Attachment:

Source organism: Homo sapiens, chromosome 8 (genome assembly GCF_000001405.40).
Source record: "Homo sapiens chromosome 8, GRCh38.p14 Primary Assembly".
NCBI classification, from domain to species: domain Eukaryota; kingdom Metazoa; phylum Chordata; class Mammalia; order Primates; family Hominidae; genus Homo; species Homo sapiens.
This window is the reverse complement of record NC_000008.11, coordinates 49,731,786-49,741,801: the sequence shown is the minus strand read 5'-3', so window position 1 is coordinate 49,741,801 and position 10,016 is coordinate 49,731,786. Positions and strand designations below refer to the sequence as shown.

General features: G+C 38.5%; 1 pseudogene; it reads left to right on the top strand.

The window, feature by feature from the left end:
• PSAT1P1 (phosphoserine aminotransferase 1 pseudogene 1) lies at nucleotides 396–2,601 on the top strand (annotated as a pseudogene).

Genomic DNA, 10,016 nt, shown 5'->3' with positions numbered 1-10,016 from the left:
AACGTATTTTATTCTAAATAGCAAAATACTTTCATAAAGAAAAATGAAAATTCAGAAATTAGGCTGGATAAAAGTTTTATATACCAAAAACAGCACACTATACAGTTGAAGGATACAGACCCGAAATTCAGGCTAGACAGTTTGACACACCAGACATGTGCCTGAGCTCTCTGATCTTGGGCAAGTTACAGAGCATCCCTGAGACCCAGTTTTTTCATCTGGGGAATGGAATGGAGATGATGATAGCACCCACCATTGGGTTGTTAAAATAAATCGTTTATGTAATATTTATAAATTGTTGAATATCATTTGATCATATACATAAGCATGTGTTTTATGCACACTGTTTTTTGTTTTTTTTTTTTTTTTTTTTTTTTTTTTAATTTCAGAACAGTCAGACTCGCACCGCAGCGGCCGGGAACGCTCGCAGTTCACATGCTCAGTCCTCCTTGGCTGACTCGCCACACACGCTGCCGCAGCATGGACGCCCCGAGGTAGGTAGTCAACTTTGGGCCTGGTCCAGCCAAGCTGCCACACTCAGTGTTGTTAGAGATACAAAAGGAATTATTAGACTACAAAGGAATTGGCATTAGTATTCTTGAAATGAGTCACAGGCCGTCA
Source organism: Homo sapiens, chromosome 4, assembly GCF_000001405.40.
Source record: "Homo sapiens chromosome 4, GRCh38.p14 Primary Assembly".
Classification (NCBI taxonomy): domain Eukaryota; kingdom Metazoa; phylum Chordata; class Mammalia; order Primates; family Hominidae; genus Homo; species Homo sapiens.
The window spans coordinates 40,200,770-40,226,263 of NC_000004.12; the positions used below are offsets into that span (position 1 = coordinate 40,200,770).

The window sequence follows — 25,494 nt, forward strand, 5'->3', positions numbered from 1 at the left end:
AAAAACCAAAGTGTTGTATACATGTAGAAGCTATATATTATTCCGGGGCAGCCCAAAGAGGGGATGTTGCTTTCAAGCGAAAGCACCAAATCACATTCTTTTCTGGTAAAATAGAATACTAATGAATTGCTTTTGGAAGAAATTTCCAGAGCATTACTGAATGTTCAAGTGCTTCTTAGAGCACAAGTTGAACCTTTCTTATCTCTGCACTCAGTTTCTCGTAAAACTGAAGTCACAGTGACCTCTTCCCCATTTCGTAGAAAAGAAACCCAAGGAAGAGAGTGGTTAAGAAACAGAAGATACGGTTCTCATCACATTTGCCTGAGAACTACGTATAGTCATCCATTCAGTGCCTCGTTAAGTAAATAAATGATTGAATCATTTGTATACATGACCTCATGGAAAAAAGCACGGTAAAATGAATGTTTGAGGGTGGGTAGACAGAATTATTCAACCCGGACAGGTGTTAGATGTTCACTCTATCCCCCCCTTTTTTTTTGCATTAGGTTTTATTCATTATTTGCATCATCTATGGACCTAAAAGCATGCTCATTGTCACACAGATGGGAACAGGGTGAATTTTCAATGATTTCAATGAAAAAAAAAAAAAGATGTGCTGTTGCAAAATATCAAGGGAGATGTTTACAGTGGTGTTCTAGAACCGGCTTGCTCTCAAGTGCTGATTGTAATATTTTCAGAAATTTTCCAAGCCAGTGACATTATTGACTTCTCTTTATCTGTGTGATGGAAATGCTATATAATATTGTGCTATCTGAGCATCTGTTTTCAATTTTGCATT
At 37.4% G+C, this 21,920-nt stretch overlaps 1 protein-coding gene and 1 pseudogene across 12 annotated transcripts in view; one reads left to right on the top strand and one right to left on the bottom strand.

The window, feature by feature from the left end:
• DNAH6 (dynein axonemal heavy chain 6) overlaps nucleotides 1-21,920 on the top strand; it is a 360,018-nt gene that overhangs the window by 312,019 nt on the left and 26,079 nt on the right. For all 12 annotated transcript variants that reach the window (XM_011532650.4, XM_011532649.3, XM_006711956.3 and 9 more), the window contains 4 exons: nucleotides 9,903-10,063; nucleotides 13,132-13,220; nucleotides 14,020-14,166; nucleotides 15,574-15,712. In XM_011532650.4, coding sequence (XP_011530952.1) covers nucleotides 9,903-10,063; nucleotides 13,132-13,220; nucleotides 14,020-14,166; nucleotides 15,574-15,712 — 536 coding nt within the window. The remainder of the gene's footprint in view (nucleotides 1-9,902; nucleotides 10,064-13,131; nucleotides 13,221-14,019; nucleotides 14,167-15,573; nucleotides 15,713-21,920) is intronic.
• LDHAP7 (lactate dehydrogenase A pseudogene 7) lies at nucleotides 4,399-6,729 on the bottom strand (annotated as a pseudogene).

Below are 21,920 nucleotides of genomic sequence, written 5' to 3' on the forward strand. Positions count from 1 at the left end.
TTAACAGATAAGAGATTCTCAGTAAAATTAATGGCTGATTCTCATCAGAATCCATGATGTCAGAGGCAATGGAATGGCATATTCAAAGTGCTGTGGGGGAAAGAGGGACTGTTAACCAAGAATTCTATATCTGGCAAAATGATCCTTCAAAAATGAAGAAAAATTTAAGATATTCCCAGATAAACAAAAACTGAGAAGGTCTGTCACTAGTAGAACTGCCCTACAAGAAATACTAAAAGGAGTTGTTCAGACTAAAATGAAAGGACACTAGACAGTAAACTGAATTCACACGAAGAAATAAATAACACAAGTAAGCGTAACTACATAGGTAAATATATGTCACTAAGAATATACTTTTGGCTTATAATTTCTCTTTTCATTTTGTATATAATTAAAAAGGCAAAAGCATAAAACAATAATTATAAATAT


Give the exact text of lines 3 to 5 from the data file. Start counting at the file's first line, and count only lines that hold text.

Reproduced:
NCBI classification, from domain to species: domain Eukaryota; kingdom Metazoa; phylum Chordata; class Mammalia; order Primates; family Hominidae; genus Homo; species Homo sapiens.
This window is the reverse complement of record NC_000008.11, coordinates 49,731,786-49,741,801: the sequence shown is the minus strand read 5'-3', so window position 1 is coordinate 49,741,801 and position 10,016 is coordinate 49,731,786. Positions and strand designations below refer to the sequence as shown.

General features: G+C 38.5%; 1 pseudogene; it reads left to right on the top strand.